The Minnesota Historical Society preserves and makes available a wide range of materials chronicling Minnesota's history and culture. The goals of the Collections Department are to collect and preserve; provide access and interpretation; and engage in education and outreach. This blog is a tool to share these stories and let people know what is happening in the department.
The new art exhibit opening at the James J. Hill House tomorrow had us thinking about botanical prints in the collection.
This watercolor is called "Creeping or Spicy Wintergreen." It was created as part of the WPA art project in 1941 by Lloyd Quackenbush.
Be sure to visit "Art From the Edge of the Boreal Forest: Reflecting Biodiversity" on view at the Hill House January 18 - June 21, 2020!
This war ration book holder was manufactured by Pillsbury Best Flour for the Office of Price Administration, USA, in 1943.
This print is of downtown Minneapolis in 1925. It was made by lithographer Louis Lozowick.
Looks like he picked the smart way to get around!
This photo is of a man on cross-country skis after a snowstorm in 1924.
Would you like to look at these every day on your table?
This pair of ceramic salt and pepper shakers are painted to resemble smallmouth bass fish. They were made in Japan and shown at the Minnesota State Fair in Saint Paul between 1950 - 1975.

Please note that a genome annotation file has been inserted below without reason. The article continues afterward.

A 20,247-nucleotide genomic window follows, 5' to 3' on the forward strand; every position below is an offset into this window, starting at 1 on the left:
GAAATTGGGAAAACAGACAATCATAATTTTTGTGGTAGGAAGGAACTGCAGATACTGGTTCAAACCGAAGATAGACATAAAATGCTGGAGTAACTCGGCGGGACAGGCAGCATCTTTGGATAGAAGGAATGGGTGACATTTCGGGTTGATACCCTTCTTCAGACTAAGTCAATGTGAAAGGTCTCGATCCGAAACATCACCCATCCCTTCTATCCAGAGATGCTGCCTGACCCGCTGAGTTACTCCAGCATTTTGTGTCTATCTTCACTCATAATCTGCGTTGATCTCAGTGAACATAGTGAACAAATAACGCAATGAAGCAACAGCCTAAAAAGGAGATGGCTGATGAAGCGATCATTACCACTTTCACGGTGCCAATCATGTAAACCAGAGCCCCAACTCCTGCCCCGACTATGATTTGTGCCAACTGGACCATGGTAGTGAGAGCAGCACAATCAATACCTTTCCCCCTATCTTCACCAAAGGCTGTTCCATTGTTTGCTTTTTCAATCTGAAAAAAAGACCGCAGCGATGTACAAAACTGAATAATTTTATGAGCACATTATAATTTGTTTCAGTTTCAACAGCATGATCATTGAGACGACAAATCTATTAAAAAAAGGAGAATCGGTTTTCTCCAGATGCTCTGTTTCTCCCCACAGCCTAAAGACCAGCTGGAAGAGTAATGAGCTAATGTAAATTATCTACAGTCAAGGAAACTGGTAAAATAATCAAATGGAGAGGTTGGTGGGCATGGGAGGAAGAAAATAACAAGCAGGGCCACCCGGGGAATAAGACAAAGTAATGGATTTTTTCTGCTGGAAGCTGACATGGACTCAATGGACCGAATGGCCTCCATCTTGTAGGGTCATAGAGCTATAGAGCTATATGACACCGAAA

In the football season of 1987, the Vikings beat both the New Orleans Saints and San Francisco 49ers in the playoffs back-to-back. Perhaps this is the year to do it again?
This card is one from the Minnesota Vikings crime prevention trading card set, issued in 1987. There were 14 cards in all, highlighting different players with a crime prevention tip on the back.
Stay safe and go Vikes!
This photo show a man reading "Flash Comics" in 1945.
One is never too old to enjoy comics!
This bookplate was used by Reuel D. Harmon; it was taken from a book acquired by bookseller Harold Kittleson of Minneapolis between 1920 - 1950.
This dress of pale blue chiffon beaded with rows of alternating transparent ball and cylinder beads ends in spiral designs at an uneven hem. The chemise dress hangs straight from the shoulders and is sleeveless with a scoop neckline.
It was worn in Minneapolis in the 1920s, and sure looks like it.
This map is of Northfield in Rice County, created when Minnesota was still a territory in 1855. The cartographer is Caleb Iddings.